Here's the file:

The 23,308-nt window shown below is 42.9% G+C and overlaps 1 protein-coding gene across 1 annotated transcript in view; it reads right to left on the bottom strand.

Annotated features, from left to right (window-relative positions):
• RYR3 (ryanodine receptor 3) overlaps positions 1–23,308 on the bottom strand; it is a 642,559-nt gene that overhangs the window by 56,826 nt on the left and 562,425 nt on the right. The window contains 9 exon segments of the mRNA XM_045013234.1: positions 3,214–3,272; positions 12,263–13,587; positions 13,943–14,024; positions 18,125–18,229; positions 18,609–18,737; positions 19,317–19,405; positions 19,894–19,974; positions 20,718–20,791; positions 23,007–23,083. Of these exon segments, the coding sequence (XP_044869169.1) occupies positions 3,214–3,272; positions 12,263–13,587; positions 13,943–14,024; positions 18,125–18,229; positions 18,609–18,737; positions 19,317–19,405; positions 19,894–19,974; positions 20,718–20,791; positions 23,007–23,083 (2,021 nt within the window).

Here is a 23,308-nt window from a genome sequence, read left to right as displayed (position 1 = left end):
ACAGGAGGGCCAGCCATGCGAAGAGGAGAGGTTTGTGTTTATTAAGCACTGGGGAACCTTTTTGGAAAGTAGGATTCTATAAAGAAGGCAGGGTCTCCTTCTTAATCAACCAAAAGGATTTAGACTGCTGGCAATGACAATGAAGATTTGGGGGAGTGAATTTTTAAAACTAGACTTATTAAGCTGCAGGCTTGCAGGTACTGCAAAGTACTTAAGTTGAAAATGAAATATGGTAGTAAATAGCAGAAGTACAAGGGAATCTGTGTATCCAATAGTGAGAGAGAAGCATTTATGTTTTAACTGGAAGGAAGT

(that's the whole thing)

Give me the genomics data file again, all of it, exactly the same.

The 23,308-nt window shown below is 42.9% G+C and overlaps 1 protein-coding gene across 1 annotated transcript in view; it reads right to left on the bottom strand.

Annotated features, from left to right (window-relative positions):
• RYR3 (ryanodine receptor 3) overlaps positions 1–23,308 on the bottom strand; it is a 642,559-nt gene that overhangs the window by 56,826 nt on the left and 562,425 nt on the right. The window contains 9 exon segments of the mRNA XM_045013234.1: positions 3,214–3,272; positions 12,263–13,587; positions 13,943–14,024; positions 18,125–18,229; positions 18,609–18,737; positions 19,317–19,405; positions 19,894–19,974; positions 20,718–20,791; positions 23,007–23,083. Of these exon segments, the coding sequence (XP_044869169.1) occupies positions 3,214–3,272; positions 12,263–13,587; positions 13,943–14,024; positions 18,125–18,229; positions 18,609–18,737; positions 19,317–19,405; positions 19,894–19,974; positions 20,718–20,791; positions 23,007–23,083 (2,021 nt within the window).

Here is a 23,308-nt window from a genome sequence, read left to right as displayed (position 1 = left end):
ACAGGAGGGCCAGCCATGCGAAGAGGAGAGGTTTGTGTTTATTAAGCACTGGGGAACCTTTTTGGAAAGTAGGATTCTATAAAGAAGGCAGGGTCTCCTTCTTAATCAACCAAAAGGATTTAGACTGCTGGCAATGACAATGAAGATTTGGGGGAGTGAATTTTTAAAACTAGACTTATTAAGCTGCAGGCTTGCAGGTACTGCAAAGTACTTAAGTTGAAAATGAAATATGGTAGTAAATAGCAGAAGTACAAGGGAATCTGTGTATCCAATAGTGAGAGAGAAGCATTTATGTTTTAACTGGAAGGAAGT